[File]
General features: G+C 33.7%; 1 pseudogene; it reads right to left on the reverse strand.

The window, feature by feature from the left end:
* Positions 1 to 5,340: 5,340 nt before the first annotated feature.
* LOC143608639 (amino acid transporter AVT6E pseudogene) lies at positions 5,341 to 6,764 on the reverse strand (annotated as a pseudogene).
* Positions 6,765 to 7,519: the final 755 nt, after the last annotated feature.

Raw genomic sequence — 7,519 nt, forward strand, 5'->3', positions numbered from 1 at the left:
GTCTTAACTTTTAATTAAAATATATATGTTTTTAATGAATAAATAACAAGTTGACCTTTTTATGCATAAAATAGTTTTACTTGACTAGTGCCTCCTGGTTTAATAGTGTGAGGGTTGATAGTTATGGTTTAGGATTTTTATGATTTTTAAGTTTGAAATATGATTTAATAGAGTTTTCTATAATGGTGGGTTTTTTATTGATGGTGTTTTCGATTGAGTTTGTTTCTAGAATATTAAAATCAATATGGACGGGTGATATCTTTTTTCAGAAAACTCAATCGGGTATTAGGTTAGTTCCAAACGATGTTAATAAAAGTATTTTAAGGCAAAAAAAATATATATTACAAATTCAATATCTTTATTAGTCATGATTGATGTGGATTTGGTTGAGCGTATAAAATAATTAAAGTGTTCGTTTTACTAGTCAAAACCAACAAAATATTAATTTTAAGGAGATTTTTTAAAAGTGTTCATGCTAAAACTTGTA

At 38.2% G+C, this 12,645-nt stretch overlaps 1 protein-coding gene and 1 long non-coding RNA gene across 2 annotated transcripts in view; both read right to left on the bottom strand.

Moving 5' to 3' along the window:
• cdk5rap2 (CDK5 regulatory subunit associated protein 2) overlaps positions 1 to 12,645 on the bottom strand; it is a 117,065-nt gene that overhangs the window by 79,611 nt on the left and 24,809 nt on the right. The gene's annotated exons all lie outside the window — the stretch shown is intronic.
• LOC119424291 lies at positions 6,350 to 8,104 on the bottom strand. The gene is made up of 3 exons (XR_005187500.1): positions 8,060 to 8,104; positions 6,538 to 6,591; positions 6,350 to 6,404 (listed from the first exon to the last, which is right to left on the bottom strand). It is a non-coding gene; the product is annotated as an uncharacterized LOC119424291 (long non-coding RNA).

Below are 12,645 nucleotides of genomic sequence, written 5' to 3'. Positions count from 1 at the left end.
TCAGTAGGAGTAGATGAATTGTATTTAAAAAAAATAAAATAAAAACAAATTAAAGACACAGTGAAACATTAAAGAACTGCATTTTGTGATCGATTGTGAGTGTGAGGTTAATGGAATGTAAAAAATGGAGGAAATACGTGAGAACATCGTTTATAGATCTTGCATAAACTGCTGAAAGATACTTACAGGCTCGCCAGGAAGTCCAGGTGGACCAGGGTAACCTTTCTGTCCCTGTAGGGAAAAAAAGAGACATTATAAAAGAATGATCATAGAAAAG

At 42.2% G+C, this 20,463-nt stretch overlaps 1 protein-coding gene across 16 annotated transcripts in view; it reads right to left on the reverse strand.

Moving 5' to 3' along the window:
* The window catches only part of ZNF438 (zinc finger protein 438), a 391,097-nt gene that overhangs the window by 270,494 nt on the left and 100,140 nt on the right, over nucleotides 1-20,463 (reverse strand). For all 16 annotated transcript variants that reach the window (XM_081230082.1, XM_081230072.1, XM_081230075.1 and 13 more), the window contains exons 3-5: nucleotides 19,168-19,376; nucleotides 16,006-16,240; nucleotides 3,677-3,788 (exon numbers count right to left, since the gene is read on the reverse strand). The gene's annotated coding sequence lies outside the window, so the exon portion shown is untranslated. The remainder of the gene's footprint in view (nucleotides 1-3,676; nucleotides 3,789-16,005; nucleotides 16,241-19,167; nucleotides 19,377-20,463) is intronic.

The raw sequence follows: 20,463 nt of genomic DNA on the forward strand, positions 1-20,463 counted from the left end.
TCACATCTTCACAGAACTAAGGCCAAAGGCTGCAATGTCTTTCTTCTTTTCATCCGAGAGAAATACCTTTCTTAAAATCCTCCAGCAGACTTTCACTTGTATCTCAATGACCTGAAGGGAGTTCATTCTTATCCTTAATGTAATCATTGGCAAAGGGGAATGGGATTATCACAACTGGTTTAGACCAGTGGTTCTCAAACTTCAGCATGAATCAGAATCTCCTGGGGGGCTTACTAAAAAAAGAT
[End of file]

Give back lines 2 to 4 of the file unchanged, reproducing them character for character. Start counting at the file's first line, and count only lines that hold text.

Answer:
The window, feature by feature from the left end:
* Positions 1 to 5,340: 5,340 nt before the first annotated feature.
* LOC143608639 (amino acid transporter AVT6E pseudogene) lies at positions 5,341 to 6,764 on the reverse strand (annotated as a pseudogene).